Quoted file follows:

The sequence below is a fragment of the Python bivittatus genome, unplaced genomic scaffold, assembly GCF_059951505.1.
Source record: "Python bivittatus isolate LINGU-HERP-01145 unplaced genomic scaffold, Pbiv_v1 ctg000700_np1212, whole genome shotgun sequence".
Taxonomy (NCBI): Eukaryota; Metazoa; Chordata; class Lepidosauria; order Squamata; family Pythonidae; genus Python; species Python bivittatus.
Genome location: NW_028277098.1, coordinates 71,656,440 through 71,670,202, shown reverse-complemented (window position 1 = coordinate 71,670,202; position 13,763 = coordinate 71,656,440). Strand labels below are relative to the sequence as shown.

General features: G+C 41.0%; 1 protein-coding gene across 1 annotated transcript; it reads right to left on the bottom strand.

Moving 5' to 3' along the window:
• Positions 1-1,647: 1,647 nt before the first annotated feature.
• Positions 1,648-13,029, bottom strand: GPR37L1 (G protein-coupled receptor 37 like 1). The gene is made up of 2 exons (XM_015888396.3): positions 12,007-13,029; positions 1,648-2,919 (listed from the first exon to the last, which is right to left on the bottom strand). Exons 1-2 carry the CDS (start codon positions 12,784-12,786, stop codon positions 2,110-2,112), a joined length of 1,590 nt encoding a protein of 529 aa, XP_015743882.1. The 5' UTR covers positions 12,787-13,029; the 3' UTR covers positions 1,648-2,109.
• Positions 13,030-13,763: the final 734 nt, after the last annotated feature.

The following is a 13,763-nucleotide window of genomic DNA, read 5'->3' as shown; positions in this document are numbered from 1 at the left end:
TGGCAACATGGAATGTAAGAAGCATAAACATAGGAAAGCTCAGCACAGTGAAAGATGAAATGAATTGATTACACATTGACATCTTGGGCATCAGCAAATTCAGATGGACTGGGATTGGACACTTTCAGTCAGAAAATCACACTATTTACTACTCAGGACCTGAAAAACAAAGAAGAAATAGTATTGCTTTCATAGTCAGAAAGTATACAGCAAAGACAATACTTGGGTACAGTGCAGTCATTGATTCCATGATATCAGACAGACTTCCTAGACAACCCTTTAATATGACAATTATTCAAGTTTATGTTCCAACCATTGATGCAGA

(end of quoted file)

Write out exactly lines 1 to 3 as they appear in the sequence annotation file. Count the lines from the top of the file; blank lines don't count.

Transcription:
The sequence below is a fragment of the Python bivittatus genome, unplaced genomic scaffold, assembly GCF_059951505.1.
Source record: "Python bivittatus isolate LINGU-HERP-01145 unplaced genomic scaffold, Pbiv_v1 ctg000700_np1212, whole genome shotgun sequence".
Taxonomy (NCBI): Eukaryota; Metazoa; Chordata; class Lepidosauria; order Squamata; family Pythonidae; genus Python; species Python bivittatus.